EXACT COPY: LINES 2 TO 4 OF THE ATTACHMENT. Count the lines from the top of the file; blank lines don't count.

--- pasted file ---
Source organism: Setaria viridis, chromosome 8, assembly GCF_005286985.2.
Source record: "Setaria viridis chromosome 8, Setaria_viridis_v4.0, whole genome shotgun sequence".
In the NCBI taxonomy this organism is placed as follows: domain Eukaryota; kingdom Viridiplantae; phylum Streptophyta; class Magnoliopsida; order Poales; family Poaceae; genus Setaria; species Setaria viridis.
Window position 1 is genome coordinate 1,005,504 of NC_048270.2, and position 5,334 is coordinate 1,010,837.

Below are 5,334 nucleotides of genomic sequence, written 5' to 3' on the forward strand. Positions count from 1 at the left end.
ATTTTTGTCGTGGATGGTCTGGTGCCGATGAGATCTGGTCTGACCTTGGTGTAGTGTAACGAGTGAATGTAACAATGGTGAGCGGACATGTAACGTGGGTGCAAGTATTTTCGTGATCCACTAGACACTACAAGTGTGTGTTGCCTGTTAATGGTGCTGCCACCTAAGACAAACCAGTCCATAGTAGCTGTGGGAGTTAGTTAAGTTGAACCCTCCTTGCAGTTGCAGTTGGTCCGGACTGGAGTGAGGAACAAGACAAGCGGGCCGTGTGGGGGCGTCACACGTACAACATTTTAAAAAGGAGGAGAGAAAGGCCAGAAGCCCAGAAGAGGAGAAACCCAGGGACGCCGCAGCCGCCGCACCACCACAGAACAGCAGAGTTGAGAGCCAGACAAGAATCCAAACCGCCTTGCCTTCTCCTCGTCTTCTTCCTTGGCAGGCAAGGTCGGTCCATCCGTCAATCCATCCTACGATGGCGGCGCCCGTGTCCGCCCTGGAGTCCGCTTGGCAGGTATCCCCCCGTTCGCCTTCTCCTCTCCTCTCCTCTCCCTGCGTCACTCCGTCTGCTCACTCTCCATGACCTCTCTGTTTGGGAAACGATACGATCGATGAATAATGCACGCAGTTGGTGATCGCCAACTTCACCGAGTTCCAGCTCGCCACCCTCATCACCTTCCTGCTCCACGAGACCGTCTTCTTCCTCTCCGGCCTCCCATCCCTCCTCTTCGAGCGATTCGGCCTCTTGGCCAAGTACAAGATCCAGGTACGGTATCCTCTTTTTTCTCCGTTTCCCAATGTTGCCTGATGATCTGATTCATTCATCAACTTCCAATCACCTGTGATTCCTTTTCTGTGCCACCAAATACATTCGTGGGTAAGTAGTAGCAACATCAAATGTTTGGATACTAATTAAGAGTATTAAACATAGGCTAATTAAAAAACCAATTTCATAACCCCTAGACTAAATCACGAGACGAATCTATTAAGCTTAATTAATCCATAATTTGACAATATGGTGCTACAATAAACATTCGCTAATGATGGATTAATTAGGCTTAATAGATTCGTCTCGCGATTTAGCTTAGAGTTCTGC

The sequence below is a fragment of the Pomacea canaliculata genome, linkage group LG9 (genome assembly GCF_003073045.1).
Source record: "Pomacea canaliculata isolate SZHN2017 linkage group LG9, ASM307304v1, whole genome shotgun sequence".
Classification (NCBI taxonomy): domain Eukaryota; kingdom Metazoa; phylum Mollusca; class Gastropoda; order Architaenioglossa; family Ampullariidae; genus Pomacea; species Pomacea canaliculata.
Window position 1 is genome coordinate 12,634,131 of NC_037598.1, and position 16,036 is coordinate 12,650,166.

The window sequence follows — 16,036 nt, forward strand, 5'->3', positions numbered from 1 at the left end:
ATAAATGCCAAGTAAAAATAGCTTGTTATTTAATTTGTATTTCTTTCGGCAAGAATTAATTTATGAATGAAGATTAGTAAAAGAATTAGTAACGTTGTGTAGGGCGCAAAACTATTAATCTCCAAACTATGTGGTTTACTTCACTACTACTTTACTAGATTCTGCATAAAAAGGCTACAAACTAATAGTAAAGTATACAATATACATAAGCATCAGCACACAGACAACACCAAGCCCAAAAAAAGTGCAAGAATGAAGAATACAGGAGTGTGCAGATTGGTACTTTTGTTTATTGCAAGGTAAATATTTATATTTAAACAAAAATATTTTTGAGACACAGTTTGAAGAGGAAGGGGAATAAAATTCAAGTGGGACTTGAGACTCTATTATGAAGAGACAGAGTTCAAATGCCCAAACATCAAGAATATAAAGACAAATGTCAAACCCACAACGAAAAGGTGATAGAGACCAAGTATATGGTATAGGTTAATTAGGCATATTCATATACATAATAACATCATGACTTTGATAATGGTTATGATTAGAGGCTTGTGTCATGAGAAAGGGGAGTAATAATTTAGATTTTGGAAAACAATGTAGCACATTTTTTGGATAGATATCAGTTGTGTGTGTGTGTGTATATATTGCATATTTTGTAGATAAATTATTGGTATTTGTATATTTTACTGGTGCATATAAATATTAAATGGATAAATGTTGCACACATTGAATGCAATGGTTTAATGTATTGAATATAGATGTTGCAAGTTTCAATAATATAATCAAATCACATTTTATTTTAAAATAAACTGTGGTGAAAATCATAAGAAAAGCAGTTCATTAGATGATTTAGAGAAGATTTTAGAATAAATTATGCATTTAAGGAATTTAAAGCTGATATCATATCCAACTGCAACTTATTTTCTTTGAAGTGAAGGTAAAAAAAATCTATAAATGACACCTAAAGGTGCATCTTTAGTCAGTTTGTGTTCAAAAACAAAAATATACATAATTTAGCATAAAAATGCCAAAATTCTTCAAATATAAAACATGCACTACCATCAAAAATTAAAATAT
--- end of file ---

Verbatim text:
Source record: "Setaria viridis chromosome 8, Setaria_viridis_v4.0, whole genome shotgun sequence".
In the NCBI taxonomy this organism is placed as follows: domain Eukaryota; kingdom Viridiplantae; phylum Streptophyta; class Magnoliopsida; order Poales; family Poaceae; genus Setaria; species Setaria viridis.
Window position 1 is genome coordinate 1,005,504 of NC_048270.2, and position 5,334 is coordinate 1,010,837.